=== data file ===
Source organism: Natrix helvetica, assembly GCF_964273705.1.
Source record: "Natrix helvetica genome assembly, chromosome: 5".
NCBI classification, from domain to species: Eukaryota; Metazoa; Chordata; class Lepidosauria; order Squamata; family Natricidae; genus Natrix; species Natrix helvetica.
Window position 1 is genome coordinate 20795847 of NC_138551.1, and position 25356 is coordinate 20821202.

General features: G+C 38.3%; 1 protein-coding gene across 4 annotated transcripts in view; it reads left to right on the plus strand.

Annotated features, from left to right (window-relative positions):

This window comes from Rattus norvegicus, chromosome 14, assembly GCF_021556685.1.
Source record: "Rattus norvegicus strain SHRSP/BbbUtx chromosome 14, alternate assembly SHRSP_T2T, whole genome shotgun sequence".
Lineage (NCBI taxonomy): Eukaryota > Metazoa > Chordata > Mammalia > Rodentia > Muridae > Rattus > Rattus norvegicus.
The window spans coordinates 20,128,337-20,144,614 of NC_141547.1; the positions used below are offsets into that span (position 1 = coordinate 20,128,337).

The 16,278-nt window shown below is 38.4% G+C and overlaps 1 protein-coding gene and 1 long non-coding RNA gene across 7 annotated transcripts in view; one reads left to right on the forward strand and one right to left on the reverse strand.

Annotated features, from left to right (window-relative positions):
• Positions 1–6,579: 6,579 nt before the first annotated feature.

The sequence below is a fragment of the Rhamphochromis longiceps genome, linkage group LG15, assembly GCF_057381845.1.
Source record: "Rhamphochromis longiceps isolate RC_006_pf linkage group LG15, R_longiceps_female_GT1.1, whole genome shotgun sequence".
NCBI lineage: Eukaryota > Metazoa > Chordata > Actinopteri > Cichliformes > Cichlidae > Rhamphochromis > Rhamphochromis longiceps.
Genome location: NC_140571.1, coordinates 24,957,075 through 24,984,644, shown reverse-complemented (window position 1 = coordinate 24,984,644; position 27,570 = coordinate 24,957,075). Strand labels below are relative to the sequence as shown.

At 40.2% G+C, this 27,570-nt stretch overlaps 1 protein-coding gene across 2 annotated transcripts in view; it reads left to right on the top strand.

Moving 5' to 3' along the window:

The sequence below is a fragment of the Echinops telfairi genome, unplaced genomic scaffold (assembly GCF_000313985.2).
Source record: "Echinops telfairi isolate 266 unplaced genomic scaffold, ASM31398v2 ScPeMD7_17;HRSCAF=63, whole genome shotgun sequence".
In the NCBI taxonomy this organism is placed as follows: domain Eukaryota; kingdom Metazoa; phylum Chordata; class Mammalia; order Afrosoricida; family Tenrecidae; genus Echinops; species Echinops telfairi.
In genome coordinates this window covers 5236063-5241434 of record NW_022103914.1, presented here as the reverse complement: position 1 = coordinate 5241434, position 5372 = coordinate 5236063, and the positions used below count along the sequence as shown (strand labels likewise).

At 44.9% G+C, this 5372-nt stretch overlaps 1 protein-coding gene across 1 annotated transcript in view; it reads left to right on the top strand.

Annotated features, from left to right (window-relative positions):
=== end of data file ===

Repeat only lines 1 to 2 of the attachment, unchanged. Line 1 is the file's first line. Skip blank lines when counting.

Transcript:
Source organism: Natrix helvetica, assembly GCF_964273705.1.
Source record: "Natrix helvetica genome assembly, chromosome: 5".